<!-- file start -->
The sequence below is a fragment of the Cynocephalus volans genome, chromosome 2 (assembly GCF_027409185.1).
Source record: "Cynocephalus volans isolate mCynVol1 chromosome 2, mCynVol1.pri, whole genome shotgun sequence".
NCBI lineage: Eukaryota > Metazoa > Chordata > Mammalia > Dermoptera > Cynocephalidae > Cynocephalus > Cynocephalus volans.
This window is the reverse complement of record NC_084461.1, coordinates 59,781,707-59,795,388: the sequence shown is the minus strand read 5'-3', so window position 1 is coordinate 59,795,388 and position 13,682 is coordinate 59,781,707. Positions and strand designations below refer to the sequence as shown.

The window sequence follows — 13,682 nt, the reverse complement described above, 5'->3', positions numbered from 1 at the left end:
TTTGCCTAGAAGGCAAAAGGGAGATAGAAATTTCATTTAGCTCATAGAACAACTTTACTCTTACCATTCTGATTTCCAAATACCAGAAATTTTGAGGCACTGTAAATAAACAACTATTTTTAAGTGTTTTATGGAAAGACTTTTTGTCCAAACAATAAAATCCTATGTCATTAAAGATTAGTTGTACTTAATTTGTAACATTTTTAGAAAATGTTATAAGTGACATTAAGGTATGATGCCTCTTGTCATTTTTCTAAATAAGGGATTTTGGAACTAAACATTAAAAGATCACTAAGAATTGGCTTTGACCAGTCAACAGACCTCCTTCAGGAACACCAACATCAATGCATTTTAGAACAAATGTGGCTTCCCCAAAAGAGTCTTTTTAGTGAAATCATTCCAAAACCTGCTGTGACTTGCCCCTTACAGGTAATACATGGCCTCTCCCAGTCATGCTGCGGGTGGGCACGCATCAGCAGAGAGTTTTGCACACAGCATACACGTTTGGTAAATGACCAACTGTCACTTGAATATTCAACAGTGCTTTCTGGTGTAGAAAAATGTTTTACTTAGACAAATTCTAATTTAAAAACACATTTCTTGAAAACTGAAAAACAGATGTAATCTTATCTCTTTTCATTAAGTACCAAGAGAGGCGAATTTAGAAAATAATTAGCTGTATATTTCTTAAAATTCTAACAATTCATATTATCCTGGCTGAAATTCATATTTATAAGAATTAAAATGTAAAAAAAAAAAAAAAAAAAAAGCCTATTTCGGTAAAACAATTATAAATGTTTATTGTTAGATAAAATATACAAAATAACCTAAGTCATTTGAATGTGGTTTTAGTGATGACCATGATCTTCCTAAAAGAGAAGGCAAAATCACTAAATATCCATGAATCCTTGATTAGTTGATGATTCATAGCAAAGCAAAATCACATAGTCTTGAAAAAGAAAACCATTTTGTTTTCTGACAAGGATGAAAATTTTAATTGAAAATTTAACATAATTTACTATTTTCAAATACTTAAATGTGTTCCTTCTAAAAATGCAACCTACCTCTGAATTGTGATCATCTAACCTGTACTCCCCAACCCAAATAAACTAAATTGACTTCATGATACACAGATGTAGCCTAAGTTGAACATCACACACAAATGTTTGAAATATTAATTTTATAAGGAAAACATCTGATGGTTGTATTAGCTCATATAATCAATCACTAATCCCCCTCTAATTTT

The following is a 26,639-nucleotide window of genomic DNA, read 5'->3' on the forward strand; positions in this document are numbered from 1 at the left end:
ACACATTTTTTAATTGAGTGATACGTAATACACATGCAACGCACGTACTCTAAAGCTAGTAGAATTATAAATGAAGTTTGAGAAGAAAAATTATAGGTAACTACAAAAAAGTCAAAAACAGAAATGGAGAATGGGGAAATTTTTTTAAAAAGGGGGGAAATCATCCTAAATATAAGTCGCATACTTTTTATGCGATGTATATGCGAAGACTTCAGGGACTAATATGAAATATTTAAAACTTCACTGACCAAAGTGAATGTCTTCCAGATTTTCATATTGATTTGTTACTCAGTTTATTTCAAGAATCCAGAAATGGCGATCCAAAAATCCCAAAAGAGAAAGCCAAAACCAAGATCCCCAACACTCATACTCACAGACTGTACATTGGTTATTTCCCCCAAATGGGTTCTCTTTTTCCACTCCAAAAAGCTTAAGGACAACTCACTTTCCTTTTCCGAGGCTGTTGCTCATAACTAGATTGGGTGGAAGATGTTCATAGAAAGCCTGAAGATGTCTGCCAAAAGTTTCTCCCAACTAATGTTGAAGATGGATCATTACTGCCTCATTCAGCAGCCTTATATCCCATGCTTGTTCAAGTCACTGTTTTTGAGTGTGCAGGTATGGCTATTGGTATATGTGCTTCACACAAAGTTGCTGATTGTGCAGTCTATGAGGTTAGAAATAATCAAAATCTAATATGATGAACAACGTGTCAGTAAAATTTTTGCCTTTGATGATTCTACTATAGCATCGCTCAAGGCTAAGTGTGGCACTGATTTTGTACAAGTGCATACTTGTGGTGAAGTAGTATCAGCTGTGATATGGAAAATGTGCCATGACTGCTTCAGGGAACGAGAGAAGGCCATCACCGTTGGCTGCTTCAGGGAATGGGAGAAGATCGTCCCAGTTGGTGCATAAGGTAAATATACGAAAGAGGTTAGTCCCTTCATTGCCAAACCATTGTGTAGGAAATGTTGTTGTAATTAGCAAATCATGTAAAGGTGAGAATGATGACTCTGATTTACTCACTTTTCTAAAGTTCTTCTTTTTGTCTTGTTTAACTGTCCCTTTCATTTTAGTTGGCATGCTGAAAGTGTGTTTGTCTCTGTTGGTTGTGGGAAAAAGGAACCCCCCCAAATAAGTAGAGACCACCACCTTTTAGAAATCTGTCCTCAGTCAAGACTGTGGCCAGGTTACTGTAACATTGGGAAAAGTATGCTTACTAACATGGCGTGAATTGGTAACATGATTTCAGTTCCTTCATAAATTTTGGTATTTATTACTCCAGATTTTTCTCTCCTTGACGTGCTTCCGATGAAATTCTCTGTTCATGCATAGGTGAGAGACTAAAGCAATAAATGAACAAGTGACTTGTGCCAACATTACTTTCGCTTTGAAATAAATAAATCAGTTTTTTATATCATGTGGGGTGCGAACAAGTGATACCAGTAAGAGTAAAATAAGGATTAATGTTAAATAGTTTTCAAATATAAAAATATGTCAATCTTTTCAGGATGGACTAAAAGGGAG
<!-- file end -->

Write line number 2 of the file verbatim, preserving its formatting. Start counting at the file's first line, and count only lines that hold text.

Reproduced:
Source record: "Cynocephalus volans isolate mCynVol1 chromosome 2, mCynVol1.pri, whole genome shotgun sequence".